Pride of being a strong, black, 50+ woman

Sueli Nascimento

Localization Product Manager Brazil | Business Women’s Network Leader

Although the Brazilian population is mostly black or mixed (50.7%) and female (51.4%) per the 2010 census, the corporate world is somewhat different. Survey results by Instituto Ethos and the Inter-American Development Bank are quite alarming: Only 4.7% of leadership roles are held by black employees, and 13.6%, by women. The numbers are even lower for black female leaders. That's why Sueli likes to describe herself as the embodiment of diversity: She prides herself on being a 52-year-old black woman – or 50+, as she likes to say – and occupying a management position in a large technology company.

Sueli was born in São José do Rio Preto, a city in the state of São Paulo, about 440 kilometers from the capital, the daughter of a tailor and a housewife. She studied in one of the best public schools in the region and learned the importance of responsibility and independence from an early age. As a child, she would hear her mother tell her that by the time she turned 17, she would have to leave home, which is precisely what she did.

Sueli and her brother left their hometown and moved to São Paulo, one of the largest cities in the world. She inherited her mother’s creativity and passion for art, and her father’s work ethics, sense of humor, and self-confidence. A few years later, she got two degrees from one of the best private universities in the country. She graduated in Fine Arts and Data Processing and moved on with graduate school to pursue a master's degree in Human Resources. She worked for several companies until she joined SAP over 20 years ago. Ten years ago, she began teaching.

Drag the mouse to check out the before and after pictures of Sueli's wall.

Along the way, Sueli realized there were not many people around like her, but it took her a while to discover that race and gender were the main reasons why. She’d been completely unaware of the existence of racism, even when it was everywhere around her: In her hometown’s “white only” club; in the offer to work as a maid she got from a lady who lived in the same upscale neighborhood; and in the insults she received from a woman who’d hit her car and kept asking her, the “little black girl,” to pay for the damages.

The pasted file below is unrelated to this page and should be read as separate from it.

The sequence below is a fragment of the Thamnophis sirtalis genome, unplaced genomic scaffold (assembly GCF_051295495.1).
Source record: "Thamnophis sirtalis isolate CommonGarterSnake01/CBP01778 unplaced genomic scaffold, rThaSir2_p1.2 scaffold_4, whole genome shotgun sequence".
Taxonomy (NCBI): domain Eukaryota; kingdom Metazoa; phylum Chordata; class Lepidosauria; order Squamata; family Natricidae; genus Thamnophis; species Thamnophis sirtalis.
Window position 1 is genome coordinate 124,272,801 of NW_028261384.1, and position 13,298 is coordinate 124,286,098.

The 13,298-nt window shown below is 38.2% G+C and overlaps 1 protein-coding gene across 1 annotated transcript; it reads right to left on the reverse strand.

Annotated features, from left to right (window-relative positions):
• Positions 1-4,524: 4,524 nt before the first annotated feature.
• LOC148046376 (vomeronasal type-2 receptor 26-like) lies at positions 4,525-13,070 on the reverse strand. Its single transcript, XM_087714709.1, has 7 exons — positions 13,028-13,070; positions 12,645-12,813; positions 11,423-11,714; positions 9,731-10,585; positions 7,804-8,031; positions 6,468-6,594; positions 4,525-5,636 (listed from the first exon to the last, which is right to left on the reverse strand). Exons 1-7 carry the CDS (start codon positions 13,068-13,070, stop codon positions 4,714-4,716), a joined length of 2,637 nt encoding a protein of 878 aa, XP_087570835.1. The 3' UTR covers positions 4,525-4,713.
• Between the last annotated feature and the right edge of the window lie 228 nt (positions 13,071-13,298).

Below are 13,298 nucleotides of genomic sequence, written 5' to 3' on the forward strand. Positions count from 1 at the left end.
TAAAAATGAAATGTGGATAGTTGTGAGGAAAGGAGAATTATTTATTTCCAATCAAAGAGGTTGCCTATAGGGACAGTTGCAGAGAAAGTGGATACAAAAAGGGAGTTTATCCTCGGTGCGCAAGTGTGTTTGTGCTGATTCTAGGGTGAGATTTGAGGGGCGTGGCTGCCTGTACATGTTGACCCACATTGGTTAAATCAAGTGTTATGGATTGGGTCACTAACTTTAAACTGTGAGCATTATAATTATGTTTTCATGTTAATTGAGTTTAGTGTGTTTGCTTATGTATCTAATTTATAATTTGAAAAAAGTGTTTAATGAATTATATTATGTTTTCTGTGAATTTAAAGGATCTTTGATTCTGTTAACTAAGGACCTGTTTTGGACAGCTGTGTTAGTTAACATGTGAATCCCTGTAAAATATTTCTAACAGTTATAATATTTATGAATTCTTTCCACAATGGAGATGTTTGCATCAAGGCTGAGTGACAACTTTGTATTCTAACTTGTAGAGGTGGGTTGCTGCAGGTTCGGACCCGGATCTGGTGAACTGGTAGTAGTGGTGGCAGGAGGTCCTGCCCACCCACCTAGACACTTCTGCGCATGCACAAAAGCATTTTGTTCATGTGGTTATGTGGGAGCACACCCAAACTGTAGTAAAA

Whenever I faced these situations back then, I failed to understand that they were all due to racism. I get it now.

However, the moment she heard a close friend of hers, who happened to be black, deny her own ethnicity, that’s when it hit her. Her friend wouldn’t acknowledge her true identity because she feared she wouldn’t have the same opportunities as her white colleagues. This must have been back in 2000, when the discussion about university ethnic quotas began to take shape in Brazil. “I wanted to understand what it was about. I talked with friends from the U.S. to find out what’d happened there when it was implemented. In 2004, when the first university in Brazil adopted the system, I already had all the information necessary to know I had to be in favor, for the sake of opportunity and justice, and for my friend to be able to embrace her ethnicity,” she said.

Sueli did not let anything shake the basis of her self-esteem, much less her pride in being a black woman. “I came from a family of very strong women,” she said. Most of my male relatives passed away early on in life, and so women took over and were responsible for our family's livelihood. Sueli led for many years the Business Women’s Network, an SAP employee network group that addresses gender equality in the workplace and helps create and maintain an inclusive environment for both men and women. Currently, Sueli leads Ethnicities@SAP, the employee network group that focuses on underrepresented ethnic minorities.

Besides gender and race, Sueli is also fascinated by age. When she was 15, she lost her maternal grandfather, who was 95. Since then, the matter of aging intrigues her. So much so that in 2009, she began a postgraduate course in geropsychology, to better understand the aging process. This is a relevant topic for diversity and inclusion. “I want to know how to be inclusive of those who are over 50 and wish to stay at work, as well as ensure that they get along well with their younger counterparts. If we have a diverse workforce, our company will be enabled to perform in global markets that also are diverse,” she argues, as the embodiment of diversity she prides herself on being part of.

Address of graffiti art: 420, Frei Caneca St. - Consolação | Sao Paulo, Brazil